New National Park a Boost for Boreal Species

Credit: Parks Canada

Today the government of Canada announced the creation of a vast new national park. Mealy Mountains National Park will be larger than Yellowstone and Yosemite combined, and will act as a vital refuge for increasingly threatened species like woodland caribou and the eastern population of the Harlequin Duck.

Credit: Tom Vezo

In addition, the park will recognize the cultural traditions of local indigenous peoples and allow them to continue traditional sustenance methods like hunting and fishing.

Adding to the excitement of today, the province of Newfoundland and Labrador jointly announced the creation of an adjacent provincial park to help maintain the ecological quality of the area.

So far it has received good pick-up in the media in Canada (and deservedly). Here’s an article from the Montreal Gazette:

Huge new national park announced for Labrador
By Randy Boswell
OTTAWA — Environmentalists are heaping praise on the Conservative government after its announcement Friday of the creation of a massive new national park in Labrador — a sprawling, 11,000-sq.-km protected area described as “bigger than the United States’ Yellowstone and Yosemite parks combined.”

Details about the new Mealy Mountains National Park, to be the single largest federal conservation zone in Eastern Canada, were unveiled by Environment Minister Jim Prentice during a press conference in Happy Valley-Goose Bay, N.L. with Newfoundland and Labrador’s Environment Minister Charlene Johnson.

“As we enter into the International Year of Biodiversity, it is fitting that we are working to establish a national park reserve to protect this spectacular boreal landscape for all time, for all Canadians,” Prentice said.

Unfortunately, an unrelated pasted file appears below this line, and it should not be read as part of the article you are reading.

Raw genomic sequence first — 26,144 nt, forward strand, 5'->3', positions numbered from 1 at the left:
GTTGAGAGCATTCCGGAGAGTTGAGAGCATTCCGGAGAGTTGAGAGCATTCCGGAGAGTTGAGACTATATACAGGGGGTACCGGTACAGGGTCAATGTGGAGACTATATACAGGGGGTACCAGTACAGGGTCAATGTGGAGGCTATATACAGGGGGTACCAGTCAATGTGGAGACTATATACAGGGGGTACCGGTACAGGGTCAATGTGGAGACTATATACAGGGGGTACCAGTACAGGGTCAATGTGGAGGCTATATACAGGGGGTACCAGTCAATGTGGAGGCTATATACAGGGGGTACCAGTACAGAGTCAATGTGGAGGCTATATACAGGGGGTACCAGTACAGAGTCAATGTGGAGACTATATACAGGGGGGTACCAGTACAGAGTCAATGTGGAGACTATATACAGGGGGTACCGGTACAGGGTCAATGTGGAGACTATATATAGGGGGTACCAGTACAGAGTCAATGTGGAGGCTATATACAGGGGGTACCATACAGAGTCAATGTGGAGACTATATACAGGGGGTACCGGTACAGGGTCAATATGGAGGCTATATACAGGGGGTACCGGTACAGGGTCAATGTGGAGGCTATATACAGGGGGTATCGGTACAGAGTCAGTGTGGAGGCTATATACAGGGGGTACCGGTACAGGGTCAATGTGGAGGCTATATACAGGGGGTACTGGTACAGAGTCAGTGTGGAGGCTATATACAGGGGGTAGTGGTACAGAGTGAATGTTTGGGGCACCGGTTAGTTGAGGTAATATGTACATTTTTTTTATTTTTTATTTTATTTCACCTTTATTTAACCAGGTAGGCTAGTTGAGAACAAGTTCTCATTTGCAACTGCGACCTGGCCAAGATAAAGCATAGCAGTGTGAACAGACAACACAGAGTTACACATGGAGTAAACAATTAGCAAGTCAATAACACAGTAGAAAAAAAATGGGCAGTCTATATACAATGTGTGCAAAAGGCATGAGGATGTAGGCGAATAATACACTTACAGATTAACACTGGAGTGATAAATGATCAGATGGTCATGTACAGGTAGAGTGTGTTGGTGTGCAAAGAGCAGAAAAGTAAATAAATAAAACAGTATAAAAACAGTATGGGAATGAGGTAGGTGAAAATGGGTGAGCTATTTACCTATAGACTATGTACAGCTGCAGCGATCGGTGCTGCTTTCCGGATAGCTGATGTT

“This part of Labrador is not only of ecological significance, it is also of great cultural importance and we are committed to moving forward in a way that recognizes and respects the traditional connections people have with the land.”

Johnson also announced plans by the province to create a waterway park along the adjacent Eagle River that will expand the total protected area to 13,000 square kilometres.

“Together, these parks in the Mealy Mountains, when established, will protect a stunning array of boreal ecosystems and wildlife, along with landscapes of great cultural significance,” said a Parks Canada statement.

Pew Environment Group, a U.S.-based conservation advocacy organization, hailed the new park as a “great leap forward” for Canada’s national park system, the protection of the continent’s boreal forest and the promotion of biodiversity.

“These new parks will draw tourists from around the world, conserve lands important to aboriginal Canadians and safeguard the habitat of the Mealy Mountains woodland caribou herd,” said Steve Kallick, the director of Pew’s international boreal conservation campaign. “The scale of this new protected area is remarkable.”

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